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Relation both to Philosophy and Scriptur
BY SAMUEL DREW, ( a di
AN ESSAY ON THE IMMATERIALITY AND IMMORTALII
OF THE HUMAN SOUL.
“Why should it be thought with you a thing incredible that GOD should rais
St. Paul. Acts XXY
WHEN a Book on an abstruse and important subject is offered to the world, the situation of its Author, if in humble life, rarely fails to excite attention. Under these circumstances, it is much easier for him to awaken curiosity, than to gratify it. But it is always in his power to satisfy the reasonable inquiries of those, who feel solicitous to know something of the person who thus pub. licly introduces himself to their notice.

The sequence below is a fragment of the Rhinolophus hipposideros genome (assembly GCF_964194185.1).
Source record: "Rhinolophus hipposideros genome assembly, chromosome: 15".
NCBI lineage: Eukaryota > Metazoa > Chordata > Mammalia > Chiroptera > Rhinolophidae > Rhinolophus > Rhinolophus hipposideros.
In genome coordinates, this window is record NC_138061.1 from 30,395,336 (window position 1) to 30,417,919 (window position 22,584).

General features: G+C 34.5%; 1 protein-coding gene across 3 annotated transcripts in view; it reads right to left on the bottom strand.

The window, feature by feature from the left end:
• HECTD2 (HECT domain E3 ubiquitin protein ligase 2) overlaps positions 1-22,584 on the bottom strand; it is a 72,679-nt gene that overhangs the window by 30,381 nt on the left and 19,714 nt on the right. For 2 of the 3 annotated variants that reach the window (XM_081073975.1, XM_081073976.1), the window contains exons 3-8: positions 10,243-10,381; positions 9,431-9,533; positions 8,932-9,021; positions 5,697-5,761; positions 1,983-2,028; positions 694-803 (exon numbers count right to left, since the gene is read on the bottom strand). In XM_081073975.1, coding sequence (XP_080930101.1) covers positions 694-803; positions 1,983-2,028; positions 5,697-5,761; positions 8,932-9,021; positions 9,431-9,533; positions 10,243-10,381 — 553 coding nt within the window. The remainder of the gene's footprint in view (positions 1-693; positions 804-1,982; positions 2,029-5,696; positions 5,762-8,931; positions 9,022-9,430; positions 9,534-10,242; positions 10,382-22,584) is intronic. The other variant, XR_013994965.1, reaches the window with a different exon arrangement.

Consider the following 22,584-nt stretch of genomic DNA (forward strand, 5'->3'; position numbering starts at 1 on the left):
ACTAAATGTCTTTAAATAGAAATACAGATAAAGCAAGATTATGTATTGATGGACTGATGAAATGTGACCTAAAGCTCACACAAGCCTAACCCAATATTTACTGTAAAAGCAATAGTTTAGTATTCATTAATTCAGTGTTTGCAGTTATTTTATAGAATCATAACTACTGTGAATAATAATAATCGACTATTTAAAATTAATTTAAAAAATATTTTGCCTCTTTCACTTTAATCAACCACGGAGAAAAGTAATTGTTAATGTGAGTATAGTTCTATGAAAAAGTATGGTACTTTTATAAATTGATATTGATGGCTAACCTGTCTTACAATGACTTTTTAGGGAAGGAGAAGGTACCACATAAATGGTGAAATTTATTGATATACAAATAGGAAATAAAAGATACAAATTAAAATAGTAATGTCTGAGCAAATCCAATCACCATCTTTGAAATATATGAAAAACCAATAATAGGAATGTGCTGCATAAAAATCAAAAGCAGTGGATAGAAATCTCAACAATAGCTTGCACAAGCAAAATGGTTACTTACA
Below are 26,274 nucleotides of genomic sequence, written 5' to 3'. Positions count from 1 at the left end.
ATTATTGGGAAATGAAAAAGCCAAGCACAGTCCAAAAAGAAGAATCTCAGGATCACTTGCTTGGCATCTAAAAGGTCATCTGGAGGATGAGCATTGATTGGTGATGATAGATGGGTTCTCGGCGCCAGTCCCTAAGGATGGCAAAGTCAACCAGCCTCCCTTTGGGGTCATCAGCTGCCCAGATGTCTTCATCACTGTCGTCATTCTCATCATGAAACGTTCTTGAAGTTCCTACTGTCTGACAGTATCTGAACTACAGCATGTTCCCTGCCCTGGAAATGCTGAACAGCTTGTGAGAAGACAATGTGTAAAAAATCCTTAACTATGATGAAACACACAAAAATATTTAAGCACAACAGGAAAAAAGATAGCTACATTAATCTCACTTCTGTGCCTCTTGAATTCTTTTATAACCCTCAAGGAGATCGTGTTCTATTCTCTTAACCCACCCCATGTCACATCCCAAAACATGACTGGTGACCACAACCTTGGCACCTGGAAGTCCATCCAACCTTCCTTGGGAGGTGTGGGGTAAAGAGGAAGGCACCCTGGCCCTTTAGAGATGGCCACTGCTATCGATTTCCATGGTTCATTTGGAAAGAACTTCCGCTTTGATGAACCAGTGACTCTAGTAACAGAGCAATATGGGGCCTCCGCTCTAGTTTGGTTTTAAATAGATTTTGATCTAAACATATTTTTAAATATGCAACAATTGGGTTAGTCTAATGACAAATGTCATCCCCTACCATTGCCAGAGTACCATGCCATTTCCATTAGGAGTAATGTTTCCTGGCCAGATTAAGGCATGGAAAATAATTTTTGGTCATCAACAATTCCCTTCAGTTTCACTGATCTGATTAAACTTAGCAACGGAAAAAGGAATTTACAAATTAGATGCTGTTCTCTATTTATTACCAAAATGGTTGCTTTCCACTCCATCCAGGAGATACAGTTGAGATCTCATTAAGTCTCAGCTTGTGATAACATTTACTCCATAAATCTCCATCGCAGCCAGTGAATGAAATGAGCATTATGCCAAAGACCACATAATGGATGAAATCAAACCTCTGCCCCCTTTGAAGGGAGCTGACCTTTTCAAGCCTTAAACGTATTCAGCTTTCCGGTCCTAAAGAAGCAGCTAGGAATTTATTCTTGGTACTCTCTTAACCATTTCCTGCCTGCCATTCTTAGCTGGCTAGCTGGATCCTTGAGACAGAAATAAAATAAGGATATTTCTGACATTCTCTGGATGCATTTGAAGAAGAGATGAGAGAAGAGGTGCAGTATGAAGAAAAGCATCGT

Curiosity is natural to the mind of man ; and, when confined within proper limits, it has a bene- . ficial tendency. It seeks, indeed, for gratification from various quarters; but it is not very fastidious whence or how it is obtained. It generally fixes upon extremes ; upon the great, and upon the little ;-and, as it respects authors, upon the giants, and upon the dwarfs in literary pretensions. On these accounts, it is not necessarily a flattering compliment to become an object of its pursuit.